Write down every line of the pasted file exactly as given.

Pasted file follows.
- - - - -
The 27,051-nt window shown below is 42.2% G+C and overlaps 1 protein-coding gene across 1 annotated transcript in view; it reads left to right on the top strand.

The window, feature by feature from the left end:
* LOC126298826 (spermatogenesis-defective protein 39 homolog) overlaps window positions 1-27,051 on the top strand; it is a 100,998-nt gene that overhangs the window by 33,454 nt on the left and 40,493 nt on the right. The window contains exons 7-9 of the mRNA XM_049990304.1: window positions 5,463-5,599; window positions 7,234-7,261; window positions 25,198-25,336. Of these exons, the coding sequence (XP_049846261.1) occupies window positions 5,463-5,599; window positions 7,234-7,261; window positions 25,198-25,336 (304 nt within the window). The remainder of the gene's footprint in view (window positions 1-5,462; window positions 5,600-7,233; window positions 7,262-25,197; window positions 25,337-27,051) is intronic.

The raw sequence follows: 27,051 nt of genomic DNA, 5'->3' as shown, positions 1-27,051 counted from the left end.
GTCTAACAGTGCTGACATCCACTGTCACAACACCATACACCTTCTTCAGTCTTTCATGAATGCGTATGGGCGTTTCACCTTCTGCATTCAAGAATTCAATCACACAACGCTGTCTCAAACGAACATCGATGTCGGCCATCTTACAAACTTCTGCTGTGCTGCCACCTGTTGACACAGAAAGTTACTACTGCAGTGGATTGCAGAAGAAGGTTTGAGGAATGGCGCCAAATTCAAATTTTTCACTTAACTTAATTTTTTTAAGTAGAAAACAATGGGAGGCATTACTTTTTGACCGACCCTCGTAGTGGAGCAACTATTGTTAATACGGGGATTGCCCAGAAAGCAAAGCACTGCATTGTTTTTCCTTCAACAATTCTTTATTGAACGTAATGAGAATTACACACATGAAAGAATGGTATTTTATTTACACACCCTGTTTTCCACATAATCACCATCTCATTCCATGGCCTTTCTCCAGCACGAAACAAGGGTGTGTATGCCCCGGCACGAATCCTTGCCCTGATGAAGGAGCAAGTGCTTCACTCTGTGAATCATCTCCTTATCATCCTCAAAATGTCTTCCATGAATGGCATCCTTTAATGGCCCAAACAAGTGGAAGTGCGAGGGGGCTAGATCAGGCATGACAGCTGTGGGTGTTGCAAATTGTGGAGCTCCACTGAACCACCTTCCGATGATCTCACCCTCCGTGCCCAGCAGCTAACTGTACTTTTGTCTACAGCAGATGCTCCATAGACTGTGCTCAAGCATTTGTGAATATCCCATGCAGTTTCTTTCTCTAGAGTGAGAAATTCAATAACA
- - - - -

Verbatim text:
The 27,051-nt window shown below is 42.2% G+C and overlaps 1 protein-coding gene across 1 annotated transcript in view; it reads left to right on the top strand.

The window, feature by feature from the left end:
* LOC126298826 (spermatogenesis-defective protein 39 homolog) overlaps window positions 1-27,051 on the top strand; it is a 100,998-nt gene that overhangs the window by 33,454 nt on the left and 40,493 nt on the right. The window contains exons 7-9 of the mRNA XM_049990304.1: window positions 5,463-5,599; window positions 7,234-7,261; window positions 25,198-25,336. Of these exons, the coding sequence (XP_049846261.1) occupies window positions 5,463-5,599; window positions 7,234-7,261; window positions 25,198-25,336 (304 nt within the window). The remainder of the gene's footprint in view (window positions 1-5,462; window positions 5,600-7,233; window positions 7,262-25,197; window positions 25,337-27,051) is intronic.

The raw sequence follows: 27,051 nt of genomic DNA, 5'->3' as shown, positions 1-27,051 counted from the left end.
GTCTAACAGTGCTGACATCCACTGTCACAACACCATACACCTTCTTCAGTCTTTCATGAATGCGTATGGGCGTTTCACCTTCTGCATTCAAGAATTCAATCACACAACGCTGTCTCAAACGAACATCGATGTCGGCCATCTTACAAACTTCTGCTGTGCTGCCACCTGTTGACACAGAAAGTTACTACTGCAGTGGATTGCAGAAGAAGGTTTGAGGAATGGCGCCAAATTCAAATTTTTCACTTAACTTAATTTTTTTAAGTAGAAAACAATGGGAGGCATTACTTTTTGACCGACCCTCGTAGTGGAGCAACTATTGTTAATACGGGGATTGCCCAGAAAGCAAAGCACTGCATTGTTTTTCCTTCAACAATTCTTTATTGAACGTAATGAGAATTACACACATGAAAGAATGGTATTTTATTTACACACCCTGTTTTCCACATAATCACCATCTCATTCCATGGCCTTTCTCCAGCACGAAACAAGGGTGTGTATGCCCCGGCACGAATCCTTGCCCTGATGAAGGAGCAAGTGCTTCACTCTGTGAATCATCTCCTTATCATCCTCAAAATGTCTTCCATGAATGGCATCCTTTAATGGCCCAAACAAGTGGAAGTGCGAGGGGGCTAGATCAGGCATGACAGCTGTGGGTGTTGCAAATTGTGGAGCTCCACTGAACCACCTTCCGATGATCTCACCCTCCGTGCCCAGCAGCTAACTGTACTTTTGTCTACAGCAGATGCTCCATAGACTGTGCTCAAGCATTTGTGAATATCCCATGCAGTTTCTTTCTCTAGAGTGAGAAATTCAATAACA